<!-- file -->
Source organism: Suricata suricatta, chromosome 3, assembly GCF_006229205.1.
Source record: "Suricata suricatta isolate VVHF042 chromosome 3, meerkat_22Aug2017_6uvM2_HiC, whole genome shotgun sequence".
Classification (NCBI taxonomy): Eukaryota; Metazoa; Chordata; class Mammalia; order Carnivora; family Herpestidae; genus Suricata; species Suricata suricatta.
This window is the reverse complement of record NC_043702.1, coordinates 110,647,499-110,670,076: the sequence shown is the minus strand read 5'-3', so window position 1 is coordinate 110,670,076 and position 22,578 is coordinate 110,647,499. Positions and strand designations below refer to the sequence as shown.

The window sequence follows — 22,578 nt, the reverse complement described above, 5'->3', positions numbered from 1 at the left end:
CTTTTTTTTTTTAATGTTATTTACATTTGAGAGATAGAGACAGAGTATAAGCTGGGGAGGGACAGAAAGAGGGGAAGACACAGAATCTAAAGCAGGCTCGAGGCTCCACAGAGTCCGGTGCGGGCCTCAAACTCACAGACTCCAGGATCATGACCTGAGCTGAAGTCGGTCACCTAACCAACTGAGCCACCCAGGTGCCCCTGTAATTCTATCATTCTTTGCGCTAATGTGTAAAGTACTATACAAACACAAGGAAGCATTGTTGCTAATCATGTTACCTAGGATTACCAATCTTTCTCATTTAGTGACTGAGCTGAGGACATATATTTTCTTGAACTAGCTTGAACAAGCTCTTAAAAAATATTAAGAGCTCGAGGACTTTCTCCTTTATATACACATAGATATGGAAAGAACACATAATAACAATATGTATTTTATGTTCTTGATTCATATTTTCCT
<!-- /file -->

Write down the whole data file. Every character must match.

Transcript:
Source organism: Suricata suricatta, chromosome 3, assembly GCF_006229205.1.
Source record: "Suricata suricatta isolate VVHF042 chromosome 3, meerkat_22Aug2017_6uvM2_HiC, whole genome shotgun sequence".
Classification (NCBI taxonomy): Eukaryota; Metazoa; Chordata; class Mammalia; order Carnivora; family Herpestidae; genus Suricata; species Suricata suricatta.
This window is the reverse complement of record NC_043702.1, coordinates 110,647,499-110,670,076: the sequence shown is the minus strand read 5'-3', so window position 1 is coordinate 110,670,076 and position 22,578 is coordinate 110,647,499. Positions and strand designations below refer to the sequence as shown.

The window sequence follows — 22,578 nt, the reverse complement described above, 5'->3', positions numbered from 1 at the left end:
CTTTTTTTTTTTAATGTTATTTACATTTGAGAGATAGAGACAGAGTATAAGCTGGGGAGGGACAGAAAGAGGGGAAGACACAGAATCTAAAGCAGGCTCGAGGCTCCACAGAGTCCGGTGCGGGCCTCAAACTCACAGACTCCAGGATCATGACCTGAGCTGAAGTCGGTCACCTAACCAACTGAGCCACCCAGGTGCCCCTGTAATTCTATCATTCTTTGCGCTAATGTGTAAAGTACTATACAAACACAAGGAAGCATTGTTGCTAATCATGTTACCTAGGATTACCAATCTTTCTCATTTAGTGACTGAGCTGAGGACATATATTTTCTTGAACTAGCTTGAACAAGCTCTTAAAAAATATTAAGAGCTCGAGGACTTTCTCCTTTATATACACATAGATATGGAAAGAACACATAATAACAATATGTATTTTATGTTCTTGATTCATATTTTCCT